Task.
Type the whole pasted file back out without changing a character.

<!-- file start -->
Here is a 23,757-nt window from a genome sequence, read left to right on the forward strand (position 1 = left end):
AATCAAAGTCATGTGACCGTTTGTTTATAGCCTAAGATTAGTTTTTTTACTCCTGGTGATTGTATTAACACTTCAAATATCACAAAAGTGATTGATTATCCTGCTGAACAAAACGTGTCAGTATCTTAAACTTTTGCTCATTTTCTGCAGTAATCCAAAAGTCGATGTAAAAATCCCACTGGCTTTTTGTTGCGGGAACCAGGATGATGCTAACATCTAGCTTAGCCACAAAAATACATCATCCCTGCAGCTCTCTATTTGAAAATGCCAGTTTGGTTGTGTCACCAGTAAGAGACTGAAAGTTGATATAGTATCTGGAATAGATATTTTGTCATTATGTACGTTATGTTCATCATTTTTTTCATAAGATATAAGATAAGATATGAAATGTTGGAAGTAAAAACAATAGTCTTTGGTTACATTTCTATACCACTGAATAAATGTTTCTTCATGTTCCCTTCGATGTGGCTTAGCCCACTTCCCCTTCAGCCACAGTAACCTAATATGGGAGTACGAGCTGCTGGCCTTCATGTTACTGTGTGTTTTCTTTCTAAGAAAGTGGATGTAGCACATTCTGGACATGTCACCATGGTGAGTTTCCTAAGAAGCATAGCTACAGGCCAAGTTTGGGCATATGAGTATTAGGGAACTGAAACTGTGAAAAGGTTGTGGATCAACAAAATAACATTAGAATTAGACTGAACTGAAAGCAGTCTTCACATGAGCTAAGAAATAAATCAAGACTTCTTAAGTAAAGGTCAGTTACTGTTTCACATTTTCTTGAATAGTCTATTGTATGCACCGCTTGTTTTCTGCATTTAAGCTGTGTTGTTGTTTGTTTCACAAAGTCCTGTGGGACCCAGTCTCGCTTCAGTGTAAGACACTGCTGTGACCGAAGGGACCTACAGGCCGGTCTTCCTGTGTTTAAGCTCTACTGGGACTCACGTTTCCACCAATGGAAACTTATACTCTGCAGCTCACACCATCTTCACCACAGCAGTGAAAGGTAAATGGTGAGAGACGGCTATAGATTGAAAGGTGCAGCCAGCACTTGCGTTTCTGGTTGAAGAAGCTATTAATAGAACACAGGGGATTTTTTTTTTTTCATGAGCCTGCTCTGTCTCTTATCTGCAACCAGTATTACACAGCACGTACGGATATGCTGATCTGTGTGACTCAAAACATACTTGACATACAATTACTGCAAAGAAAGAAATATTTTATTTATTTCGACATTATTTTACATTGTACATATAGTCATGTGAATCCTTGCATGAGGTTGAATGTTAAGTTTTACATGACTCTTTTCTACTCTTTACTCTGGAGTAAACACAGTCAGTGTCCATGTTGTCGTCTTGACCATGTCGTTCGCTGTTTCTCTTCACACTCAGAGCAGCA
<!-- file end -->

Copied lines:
Here is a 23,757-nt window from a genome sequence, read left to right on the forward strand (position 1 = left end):
AATCAAAGTCATGTGACCGTTTGTTTATAGCCTAAGATTAGTTTTTTTACTCCTGGTGATTGTATTAACACTTCAAATATCACAAAAGTGATTGATTATCCTGCTGAACAAAACGTGTCAGTATCTTAAACTTTTGCTCATTTTCTGCAGTAATCCAAAAGTCGATGTAAAAATCCCACTGGCTTTTTGTTGCGGGAACCAGGATGATGCTAACATCTAGCTTAGCCACAAAAATACATCATCCCTGCAGCTCTCTATTTGAAAATGCCAGTTTGGTTGTGTCACCAGTAAGAGACTGAAAGTTGATATAGTATCTGGAATAGATATTTTGTCATTATGTACGTTATGTTCATCATTTTTTTCATAAGATATAAGATAAGATATGAAATGTTGGAAGTAAAAACAATAGTCTTTGGTTACATTTCTATACCACTGAATAAATGTTTCTTCATGTTCCCTTCGATGTGGCTTAGCCCACTTCCCCTTCAGCCACAGTAACCTAATATGGGAGTACGAGCTGCTGGCCTTCATGTTACTGTGTGTTTTCTTTCTAAGAAAGTGGATGTAGCACATTCTGGACATGTCACCATGGTGAGTTTCCTAAGAAGCATAGCTACAGGCCAAGTTTGGGCATATGAGTATTAGGGAACTGAAACTGTGAAAAGGTTGTGGATCAACAAAATAACATTAGAATTAGACTGAACTGAAAGCAGTCTTCACATGAGCTAAGAAATAAATCAAGACTTCTTAAGTAAAGGTCAGTTACTGTTTCACATTTTCTTGAATAGTCTATTGTATGCACCGCTTGTTTTCTGCATTTAAGCTGTGTTGTTGTTTGTTTCACAAAGTCCTGTGGGACCCAGTCTCGCTTCAGTGTAAGACACTGCTGTGACCGAAGGGACCTACAGGCCGGTCTTCCTGTGTTTAAGCTCTACTGGGACTCACGTTTCCACCAATGGAAACTTATACTCTGCAGCTCACACCATCTTCACCACAGCAGTGAAAGGTAAATGGTGAGAGACGGCTATAGATTGAAAGGTGCAGCCAGCACTTGCGTTTCTGGTTGAAGAAGCTATTAATAGAACACAGGGGATTTTTTTTTTTTCATGAGCCTGCTCTGTCTCTTATCTGCAACCAGTATTACACAGCACGTACGGATATGCTGATCTGTGTGACTCAAAACATACTTGACATACAATTACTGCAAAGAAAGAAATATTTTATTTATTTCGACATTATTTTACATTGTACATATAGTCATGTGAATCCTTGCATGAGGTTGAATGTTAAGTTTTACATGACTCTTTTCTACTCTTTACTCTGGAGTAAACACAGTCAGTGTCCATGTTGTCGTCTTGACCATGTCGTTCGCTGTTTCTCTTCACACTCAGAGCAGCA